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Spending a season under Bill Belichick’s tutelage is a mental gauntlet designed to build the inner drive of a champion. If the media and fans are pumping your tires after a game, expect the opposite treatment in film sessions. You can’t do anything right. It’s amazing you’ve even gotten this far in your career. (In case you’re wondering, quarterback Tom Brady gets it the worst.) At practice, when you’re at your weakest after an arduous grind, or in a film session, just when you’re ready to doze off, Belichick will challenge you with some obscure situation that has presented itself no more than three times in the history of professional football. You better get it right, lest teammates realize they can’t count on you. If not, good luck getting reps in practice.
And Brady isn’t always on the receiving end of such criticism. You might as well curl up in a corner if you haven’t mastered the exact footwork and the defensive reads needed to gain his trust. You’re going to hear it from the walking computer at quarterback—loudly—and you’re also not going to play.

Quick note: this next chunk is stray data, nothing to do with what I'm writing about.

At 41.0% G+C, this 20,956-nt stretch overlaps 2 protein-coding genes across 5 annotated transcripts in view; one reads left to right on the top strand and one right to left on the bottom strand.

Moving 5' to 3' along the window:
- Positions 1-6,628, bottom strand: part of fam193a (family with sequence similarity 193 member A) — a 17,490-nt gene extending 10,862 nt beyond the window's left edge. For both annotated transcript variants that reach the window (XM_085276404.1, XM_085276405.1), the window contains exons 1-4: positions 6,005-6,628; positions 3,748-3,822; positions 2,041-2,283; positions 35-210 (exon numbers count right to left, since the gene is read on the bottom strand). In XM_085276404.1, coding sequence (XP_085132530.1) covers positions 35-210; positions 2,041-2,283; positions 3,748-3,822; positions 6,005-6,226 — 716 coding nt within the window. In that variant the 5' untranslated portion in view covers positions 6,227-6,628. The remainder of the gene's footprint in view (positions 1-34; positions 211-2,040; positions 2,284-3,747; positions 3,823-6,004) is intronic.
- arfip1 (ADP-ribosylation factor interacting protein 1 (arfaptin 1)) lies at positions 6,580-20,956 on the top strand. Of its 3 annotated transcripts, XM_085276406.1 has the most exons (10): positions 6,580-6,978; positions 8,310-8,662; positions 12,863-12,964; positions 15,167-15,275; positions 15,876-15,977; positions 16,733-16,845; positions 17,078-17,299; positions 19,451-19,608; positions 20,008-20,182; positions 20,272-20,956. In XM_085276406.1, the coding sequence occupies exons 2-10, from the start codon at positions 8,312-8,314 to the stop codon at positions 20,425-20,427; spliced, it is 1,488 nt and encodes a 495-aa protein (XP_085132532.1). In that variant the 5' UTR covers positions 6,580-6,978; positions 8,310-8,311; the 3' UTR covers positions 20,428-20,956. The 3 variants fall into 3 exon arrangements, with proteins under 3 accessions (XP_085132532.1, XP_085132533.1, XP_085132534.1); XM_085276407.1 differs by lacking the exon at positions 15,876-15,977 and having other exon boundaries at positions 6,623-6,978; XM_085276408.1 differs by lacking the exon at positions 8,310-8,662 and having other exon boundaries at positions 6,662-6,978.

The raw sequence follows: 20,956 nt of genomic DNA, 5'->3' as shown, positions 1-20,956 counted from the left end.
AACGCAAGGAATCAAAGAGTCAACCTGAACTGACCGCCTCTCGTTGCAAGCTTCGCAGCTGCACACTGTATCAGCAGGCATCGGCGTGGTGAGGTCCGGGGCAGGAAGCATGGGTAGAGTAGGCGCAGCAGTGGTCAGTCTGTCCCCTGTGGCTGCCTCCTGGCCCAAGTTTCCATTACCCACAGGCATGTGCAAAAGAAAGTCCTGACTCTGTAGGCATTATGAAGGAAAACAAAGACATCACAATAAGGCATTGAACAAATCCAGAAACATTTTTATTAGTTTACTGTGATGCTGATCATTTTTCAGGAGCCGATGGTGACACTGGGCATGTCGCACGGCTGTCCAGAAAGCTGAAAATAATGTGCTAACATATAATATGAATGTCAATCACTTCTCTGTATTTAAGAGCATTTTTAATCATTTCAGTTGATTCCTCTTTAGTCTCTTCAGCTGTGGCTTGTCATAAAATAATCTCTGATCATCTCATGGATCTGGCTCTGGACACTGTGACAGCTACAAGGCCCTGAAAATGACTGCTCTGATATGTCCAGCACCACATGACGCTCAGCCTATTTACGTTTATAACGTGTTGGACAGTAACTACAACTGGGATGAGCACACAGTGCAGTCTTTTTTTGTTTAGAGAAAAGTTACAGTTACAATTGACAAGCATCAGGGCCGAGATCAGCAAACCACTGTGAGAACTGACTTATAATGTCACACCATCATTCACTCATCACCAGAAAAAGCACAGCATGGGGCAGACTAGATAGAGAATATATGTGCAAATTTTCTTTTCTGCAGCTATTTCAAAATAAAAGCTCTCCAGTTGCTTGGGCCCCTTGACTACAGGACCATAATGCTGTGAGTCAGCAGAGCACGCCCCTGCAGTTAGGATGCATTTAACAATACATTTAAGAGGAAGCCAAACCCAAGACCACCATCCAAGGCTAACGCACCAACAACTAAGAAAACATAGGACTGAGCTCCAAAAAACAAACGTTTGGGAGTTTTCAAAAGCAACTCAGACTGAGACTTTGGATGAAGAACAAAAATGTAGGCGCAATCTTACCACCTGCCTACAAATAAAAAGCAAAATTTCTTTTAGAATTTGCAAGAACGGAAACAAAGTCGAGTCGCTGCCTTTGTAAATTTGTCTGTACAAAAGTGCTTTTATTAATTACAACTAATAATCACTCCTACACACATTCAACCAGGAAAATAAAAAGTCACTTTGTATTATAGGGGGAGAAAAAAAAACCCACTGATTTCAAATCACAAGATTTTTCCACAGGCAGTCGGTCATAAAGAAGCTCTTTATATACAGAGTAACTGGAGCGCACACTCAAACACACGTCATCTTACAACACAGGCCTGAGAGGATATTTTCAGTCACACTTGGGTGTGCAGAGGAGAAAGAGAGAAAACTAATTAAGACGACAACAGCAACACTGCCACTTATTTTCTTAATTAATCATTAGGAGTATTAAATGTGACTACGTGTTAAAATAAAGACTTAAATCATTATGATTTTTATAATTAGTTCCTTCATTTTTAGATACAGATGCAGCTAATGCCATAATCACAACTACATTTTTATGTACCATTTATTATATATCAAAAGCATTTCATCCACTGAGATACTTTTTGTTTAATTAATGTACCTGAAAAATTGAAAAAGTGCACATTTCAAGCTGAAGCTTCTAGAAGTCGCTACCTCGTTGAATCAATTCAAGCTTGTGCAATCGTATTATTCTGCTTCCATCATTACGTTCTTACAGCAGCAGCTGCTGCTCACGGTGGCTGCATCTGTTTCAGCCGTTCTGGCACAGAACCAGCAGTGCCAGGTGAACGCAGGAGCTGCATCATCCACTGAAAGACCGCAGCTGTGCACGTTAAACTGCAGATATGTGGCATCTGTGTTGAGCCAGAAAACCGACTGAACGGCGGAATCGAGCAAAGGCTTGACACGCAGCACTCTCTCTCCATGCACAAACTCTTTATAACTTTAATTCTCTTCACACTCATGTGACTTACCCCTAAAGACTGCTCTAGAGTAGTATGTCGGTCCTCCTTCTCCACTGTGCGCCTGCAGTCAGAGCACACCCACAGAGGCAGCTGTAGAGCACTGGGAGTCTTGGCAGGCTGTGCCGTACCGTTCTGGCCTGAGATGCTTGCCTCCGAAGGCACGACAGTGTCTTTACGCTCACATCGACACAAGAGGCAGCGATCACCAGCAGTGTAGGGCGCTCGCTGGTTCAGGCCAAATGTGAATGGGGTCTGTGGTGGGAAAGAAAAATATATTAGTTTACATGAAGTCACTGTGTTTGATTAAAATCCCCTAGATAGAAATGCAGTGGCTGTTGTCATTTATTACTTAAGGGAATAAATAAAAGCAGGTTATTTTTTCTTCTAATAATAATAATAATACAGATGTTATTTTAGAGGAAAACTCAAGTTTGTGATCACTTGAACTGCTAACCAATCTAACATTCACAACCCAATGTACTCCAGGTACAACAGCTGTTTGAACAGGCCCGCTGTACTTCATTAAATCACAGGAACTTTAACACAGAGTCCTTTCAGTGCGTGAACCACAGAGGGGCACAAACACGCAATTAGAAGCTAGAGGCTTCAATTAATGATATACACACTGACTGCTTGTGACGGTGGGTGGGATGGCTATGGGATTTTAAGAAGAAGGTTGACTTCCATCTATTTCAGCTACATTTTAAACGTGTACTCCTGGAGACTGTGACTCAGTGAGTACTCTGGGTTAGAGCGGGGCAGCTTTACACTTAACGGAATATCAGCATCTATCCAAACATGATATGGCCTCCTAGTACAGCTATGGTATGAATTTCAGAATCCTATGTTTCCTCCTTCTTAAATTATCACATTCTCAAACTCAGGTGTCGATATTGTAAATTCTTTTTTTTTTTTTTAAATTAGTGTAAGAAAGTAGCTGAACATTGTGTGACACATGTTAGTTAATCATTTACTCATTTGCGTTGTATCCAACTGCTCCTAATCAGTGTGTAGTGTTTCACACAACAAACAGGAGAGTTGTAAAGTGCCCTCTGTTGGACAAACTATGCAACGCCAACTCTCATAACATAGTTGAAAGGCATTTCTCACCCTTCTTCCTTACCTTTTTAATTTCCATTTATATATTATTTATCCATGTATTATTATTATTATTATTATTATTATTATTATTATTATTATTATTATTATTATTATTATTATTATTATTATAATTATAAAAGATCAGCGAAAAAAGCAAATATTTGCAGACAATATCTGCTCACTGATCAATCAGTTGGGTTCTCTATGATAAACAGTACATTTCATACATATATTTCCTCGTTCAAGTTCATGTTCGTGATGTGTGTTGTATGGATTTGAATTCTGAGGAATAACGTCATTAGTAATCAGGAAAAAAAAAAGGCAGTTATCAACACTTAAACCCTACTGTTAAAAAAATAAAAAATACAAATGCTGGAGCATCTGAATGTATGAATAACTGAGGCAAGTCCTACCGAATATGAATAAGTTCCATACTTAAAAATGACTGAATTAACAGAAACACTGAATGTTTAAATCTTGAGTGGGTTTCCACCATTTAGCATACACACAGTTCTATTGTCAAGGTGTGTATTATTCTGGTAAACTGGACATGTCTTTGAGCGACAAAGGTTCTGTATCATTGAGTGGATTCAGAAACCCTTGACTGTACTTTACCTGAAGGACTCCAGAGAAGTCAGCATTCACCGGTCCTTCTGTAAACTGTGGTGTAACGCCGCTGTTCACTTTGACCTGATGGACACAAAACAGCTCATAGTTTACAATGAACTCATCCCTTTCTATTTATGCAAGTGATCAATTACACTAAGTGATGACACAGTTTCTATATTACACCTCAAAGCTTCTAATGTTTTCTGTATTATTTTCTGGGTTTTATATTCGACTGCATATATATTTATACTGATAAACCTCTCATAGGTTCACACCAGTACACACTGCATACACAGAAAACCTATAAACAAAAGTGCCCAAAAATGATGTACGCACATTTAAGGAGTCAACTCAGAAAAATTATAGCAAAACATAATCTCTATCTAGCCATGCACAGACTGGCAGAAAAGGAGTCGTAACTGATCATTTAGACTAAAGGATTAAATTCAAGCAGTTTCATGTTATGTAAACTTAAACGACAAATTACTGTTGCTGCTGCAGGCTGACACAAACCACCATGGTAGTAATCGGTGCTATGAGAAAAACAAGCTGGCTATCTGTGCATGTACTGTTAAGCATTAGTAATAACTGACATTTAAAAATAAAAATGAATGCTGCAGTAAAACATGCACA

Regarding physical toughness, there is but one rule in Foxborough: if you’re not on the field, it’s as if you were never even there. It might sound cruel, but how else could the Patriots have gone 11-5 while enduring the loss of Brady in 2008? How about finishing 12-4 this season, despite losing Pro Bowl-level performers such as Vince Wilfork, Jerod Mayo, Sebastian Vollmer, Rob Gronkowski, Aaron Hernandez and Brandon Spikes? You don’t lament departures. If you act like they were never there, then there’s nothing to miss.
Pity, then, Vereen, who came in as a second-round pick in 2011, injured a hamstring early in camp and was barely heard from again: he appeared in five games for a total of 26 snaps. In 2012, Vereen again missed part of camp and the first three games with a foot injury. He rallied to show glimpses of his talent, especially with two receiving touchdowns in a playoff victory over the Texans, but he was still on the outside looking in.